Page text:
↓ Skip to main content

Causes of endemic radiation in the Caribbean: evidence from the historical biogeography and diversification of the butterfly genus Calisto(Nymphalidae: Satyrinae: Satyrini)

Overview of attention for article published in BMC Evolutionary Biology, September 2014
Altmetric Badge

About this Attention Score

  • In the top 25% of all research outputs scored by Altmetric
  • High Attention Score compared to outputs of the same age (84th percentile)

Mentioned by

twitter
12 tweeters

Citations

dimensions_citation
52 Dimensions

Readers on

mendeley
74 Mendeley
You are seeing a free-to-access but limited selection of the activity Altmetric has collected about this research output. Click here to find out more.
Title
Causes of endemic radiation in the Caribbean: evidence from the historical biogeography and diversification of the butterfly genus Calisto(Nymphalidae: Satyrinae: Satyrini)
Published in
BMC Evolutionary Biology, September 2014
DOI 10.1186/s12862-014-0199-7
Pubmed ID
Authors

Pável Matos-Maraví, Rayner Núñez Águila, Carlos Peña, Jacqueline Y Miller, Andrei Sourakov, Niklas Wahlberg

Abstract

Calisto is the largest butterfly genus in the West Indies but its systematics, historical biogeography and the causes of its diversification have not been previously rigorously evaluated. Several studies attempting to explain the wide-ranging diversity of Calisto gave different weights to vicariance, dispersal and adaptive radiation. We utilized molecular phylogenetic approaches and secondary calibrations points to estimate lineage ages. In addition, we used the dispersal-extinction-cladogenesis model and Caribbean paleogeographical information to reconstruct ancestral geographical distributions. We also evaluated different models of diversification to estimate the dynamics of lineage radiation within Calisto. By understanding the evolution of Calisto butterflies, we attempt to identify the main processes acting on insular insect diversity and the causes of its origin and its maintenance.

Twitter Demographics

The data shown below were collected from the profiles of 12 tweeters who shared this research output. Click here to find out more about how the information was compiled.

Mendeley readers

The data shown below were compiled from readership statistics for 74 Mendeley readers of this research output. Click here to see the associated Mendeley record.

Geographical breakdown

Country Count As %
Brazil 2 3%
Cuba 1 1%
Unknown 71 96%

Demographic breakdown

Readers by professional status Count As %
Student > Ph. D. Student 21 28%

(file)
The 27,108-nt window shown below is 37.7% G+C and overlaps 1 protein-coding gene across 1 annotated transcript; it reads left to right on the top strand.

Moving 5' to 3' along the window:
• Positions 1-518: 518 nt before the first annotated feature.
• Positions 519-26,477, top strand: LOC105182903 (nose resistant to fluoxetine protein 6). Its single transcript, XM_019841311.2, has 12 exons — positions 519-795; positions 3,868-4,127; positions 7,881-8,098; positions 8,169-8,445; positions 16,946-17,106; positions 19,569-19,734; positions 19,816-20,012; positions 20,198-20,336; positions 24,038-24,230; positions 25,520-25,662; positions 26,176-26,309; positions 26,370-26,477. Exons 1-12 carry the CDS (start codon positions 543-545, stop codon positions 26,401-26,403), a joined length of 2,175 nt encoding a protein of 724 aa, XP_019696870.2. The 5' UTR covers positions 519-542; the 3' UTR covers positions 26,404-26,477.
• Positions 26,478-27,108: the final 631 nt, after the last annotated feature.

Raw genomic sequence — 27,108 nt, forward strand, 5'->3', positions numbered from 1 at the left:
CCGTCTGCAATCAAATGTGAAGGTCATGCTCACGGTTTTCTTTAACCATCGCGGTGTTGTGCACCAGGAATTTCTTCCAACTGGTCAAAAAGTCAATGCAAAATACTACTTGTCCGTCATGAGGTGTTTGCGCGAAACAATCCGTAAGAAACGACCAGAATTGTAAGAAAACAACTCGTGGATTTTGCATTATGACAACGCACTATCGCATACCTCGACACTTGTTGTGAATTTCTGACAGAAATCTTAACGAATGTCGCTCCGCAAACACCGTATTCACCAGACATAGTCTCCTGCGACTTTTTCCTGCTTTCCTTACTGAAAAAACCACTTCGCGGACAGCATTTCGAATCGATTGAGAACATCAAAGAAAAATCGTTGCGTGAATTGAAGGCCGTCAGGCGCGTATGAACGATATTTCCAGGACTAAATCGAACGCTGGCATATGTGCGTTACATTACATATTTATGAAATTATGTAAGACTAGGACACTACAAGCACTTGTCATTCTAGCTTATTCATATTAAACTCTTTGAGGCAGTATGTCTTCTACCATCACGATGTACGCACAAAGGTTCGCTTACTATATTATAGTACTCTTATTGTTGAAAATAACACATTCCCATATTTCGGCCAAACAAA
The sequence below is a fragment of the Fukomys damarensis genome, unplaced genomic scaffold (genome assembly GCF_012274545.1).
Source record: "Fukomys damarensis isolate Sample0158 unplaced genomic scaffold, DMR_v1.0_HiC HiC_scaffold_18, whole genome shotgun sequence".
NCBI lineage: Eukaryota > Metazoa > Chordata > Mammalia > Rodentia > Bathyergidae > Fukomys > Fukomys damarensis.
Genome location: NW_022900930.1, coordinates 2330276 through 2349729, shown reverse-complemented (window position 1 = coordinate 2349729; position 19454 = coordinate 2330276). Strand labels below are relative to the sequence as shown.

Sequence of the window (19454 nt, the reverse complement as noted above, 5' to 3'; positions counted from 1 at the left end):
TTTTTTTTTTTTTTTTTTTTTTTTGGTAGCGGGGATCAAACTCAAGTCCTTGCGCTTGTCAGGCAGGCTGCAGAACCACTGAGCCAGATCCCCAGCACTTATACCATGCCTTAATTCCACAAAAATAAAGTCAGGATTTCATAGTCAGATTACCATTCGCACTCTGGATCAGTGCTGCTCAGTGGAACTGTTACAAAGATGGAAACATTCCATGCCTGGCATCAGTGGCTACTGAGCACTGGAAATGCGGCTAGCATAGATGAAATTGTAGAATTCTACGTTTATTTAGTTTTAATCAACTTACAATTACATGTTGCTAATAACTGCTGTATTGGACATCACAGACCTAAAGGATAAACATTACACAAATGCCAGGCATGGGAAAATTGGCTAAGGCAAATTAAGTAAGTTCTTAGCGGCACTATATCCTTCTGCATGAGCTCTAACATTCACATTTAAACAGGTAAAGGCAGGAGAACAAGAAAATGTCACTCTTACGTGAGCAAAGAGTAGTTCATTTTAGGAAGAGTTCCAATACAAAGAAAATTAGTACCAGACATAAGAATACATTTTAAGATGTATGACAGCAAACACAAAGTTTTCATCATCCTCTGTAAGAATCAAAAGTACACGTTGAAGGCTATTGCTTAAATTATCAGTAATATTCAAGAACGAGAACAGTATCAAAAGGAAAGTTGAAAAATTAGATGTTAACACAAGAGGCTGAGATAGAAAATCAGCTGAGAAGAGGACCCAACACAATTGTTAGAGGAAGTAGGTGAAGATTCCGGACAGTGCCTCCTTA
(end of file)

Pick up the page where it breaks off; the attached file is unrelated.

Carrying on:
Student > Master 10 14%
Student > Bachelor 9 12%
Researcher 8 11%
Professor 6 8%
Other 10 14%
Unknown 10 14%
Readers by discipline Count As %
Agricultural and Biological Sciences 41 55%
Biochemistry, Genetics and Molecular Biology 10 14%
Environmental Science 5 7%
Computer Science 2 3%
Business, Management and Accounting 2 3%
Other 3 4%
Unknown 11 15%

Attention Score in Context

This research output has an Altmetric Attention Score of 9. This is our high-level measure of the quality and quantity of online attention that it has received. This Attention Score, as well as the ranking and number of research outputs shown below, was calculated when the research output was last mentioned on 17 April 2020.
All research outputs
#2,712,130
of 17,464,602 outputs
Outputs from BMC Evolutionary Biology
#739
of 2,801 outputs
Outputs of similar age
#27,135
of 175,365 outputs
Outputs of similar age from BMC Evolutionary Biology
#3
of 3 outputs
Altmetric has tracked 17,464,602 research outputs across all sources so far. Compared to these this one has done well and is in the 84th percentile: it's in the top 25% of all research outputs ever tracked by Altmetric.
So far Altmetric has tracked 2,801 research outputs from this source. They typically receive a lot more attention than average, with a mean Attention Score of 10.7. This one has gotten more attention than average, scoring higher than 73% of its peers.
Older research outputs will score higher simply because they've had more time to accumulate mentions. To account for age we can compare this Altmetric Attention Score to the 175,365 tracked outputs that were published within six weeks on either side of this one in any source. This one has done well, scoring higher than 84% of its contemporaries.
We're also able to compare this research output to 3 others from the same source and published within six weeks on either side of this one.